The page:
Three relatives of a Moroccan-born Israeli politician are among the dead.
According to Israeli newspaper Haaretz, the officials reported that 13 members of the Moroccan Jewish community in Casablanca died of complications from the virus this week.
Approximately 1,500 to 2,000 Jews currently live in Morocco, yet account for 13 of the country’s 126 COVID-19 deaths.
The 10.3% share is disproportionately large, considering Morocco has a total population of 36 million.
The Israeli officials did not detail the number of Moroccan Jews who are infected with COVID-19, have been hospitalized, or have recovered.
The pandemic likely began its spread in the community after hundreds of French guests carrying the virus attended a wedding in Agadir in early March. Some wedding guests contracted the virus and then brought it to Casablanca while participating in Purim gatherings and celebrations on March 9 and 10.
Moroccan-born Israeli Labor Party leader Amir Peretz announced in late March that two of his relatives were among the dead.
Ari Peretz, a 52-year-old businessman, died in Casablanca along with his mother Simone.
Ari reportedly attended the wedding in Agadir with Jewish businessman Michel Tourgeman, who also died of COVID-19 in Morocco.
“In the Jewish community, they told of his contribution and the aid he gave to disadvantaged populations, Jews and Arabs,” Israel’s Channel 12 news quoted Peretz as saying. “Even the heads of the state and representatives of the royal court called me to express their sorrow.”
At the beginning of April, a third relative of the Labor leader, Emil Peretz, succumbed to the virus.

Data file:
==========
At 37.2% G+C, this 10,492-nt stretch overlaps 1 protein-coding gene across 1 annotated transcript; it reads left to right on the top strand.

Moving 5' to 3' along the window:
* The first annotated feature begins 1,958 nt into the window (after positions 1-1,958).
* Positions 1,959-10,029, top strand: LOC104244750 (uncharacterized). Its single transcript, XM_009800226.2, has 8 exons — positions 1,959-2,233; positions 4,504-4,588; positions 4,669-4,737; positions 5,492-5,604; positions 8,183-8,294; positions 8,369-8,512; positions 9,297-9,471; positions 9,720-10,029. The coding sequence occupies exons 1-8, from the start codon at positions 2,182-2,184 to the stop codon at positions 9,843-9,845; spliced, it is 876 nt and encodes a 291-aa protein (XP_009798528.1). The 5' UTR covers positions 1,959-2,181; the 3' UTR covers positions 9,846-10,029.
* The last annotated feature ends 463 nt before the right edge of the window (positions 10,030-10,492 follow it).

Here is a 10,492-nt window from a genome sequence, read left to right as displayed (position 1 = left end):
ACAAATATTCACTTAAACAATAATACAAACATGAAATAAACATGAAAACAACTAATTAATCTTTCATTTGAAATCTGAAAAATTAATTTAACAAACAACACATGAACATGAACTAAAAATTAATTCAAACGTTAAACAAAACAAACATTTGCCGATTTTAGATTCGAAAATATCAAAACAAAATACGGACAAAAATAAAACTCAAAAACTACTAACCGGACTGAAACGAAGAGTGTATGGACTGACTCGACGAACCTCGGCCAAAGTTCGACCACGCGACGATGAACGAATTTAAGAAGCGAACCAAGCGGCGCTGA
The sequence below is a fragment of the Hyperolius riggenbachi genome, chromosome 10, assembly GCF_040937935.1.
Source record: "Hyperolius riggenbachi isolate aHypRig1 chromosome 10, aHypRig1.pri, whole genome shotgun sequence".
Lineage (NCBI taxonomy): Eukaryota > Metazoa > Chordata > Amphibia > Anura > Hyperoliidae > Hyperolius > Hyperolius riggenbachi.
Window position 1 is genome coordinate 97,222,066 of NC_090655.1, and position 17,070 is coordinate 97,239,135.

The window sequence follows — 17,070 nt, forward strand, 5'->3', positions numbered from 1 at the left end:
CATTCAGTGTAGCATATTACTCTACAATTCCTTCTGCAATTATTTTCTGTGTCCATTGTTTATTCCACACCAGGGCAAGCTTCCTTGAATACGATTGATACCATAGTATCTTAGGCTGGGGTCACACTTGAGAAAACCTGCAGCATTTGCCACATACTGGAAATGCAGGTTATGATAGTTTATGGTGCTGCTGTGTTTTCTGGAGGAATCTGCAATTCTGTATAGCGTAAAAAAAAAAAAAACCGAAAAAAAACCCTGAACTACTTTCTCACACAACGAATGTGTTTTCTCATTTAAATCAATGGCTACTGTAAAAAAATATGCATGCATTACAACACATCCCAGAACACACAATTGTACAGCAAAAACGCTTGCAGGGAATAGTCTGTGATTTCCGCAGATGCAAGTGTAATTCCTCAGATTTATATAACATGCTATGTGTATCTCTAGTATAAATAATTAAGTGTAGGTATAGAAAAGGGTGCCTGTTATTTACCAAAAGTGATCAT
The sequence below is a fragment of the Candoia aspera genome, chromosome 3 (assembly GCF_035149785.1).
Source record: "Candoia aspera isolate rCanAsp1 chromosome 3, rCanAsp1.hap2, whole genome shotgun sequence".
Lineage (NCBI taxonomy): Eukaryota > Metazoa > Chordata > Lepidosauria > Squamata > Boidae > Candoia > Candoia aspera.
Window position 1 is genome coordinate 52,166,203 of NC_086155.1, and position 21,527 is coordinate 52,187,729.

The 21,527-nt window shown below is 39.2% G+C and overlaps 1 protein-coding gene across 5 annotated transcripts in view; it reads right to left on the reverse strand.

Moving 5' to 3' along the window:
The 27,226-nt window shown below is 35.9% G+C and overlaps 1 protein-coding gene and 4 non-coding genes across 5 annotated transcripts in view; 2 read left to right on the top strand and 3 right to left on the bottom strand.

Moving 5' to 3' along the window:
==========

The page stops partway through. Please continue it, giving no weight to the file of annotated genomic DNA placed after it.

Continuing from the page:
The latest Jewish victims of COVID-19 in Morocco include Rabbi Sholom Eidelman, according to Haaretz.
Eidelman, 83, was the emissary of the Orthodox outreach movement in Casablanca and had lived in Morocco for more than 50 years. He ran a kollel, a full-time Jewish learning institution for adults, where he trained generations of rabbis and kosher butchers.
Eidelman’s kollel students included Rabbi Shlomo Amar, the Sephardic Chief Rabbi of Jerusalem.
COVID-19 in the Jewish community
The novel coronavirus pandemic appears to be disproportionately affecting Jews, who account for only 0.18% of the world population.
In addition to Morocco’s tragedy, Jewish communities in the Netherlands, France, the UK, and New York City have also reported heavy human losses due to the virus.
In Israel, Orthodox Jewish communities appear to be some of the hardest-hit.
In early April, the virus rapidly spread in ultra-Orthodox Israeli cities such as Bnei Brak, Mea Shearim, and Kiryat Yearim. The Israeli government responded by deploying police officers and SWAT teams to the neighborhoods to enforce containment measures.
Israel counts 11,586 cases of the virus and 116 deaths as of April 14. Israeli health officials are expecting a surge in coronavirus-related deaths in the next 10 days as favorable weather conditions and holidays have recently prompted residents to venture outdoors despite the nationwide lockdown.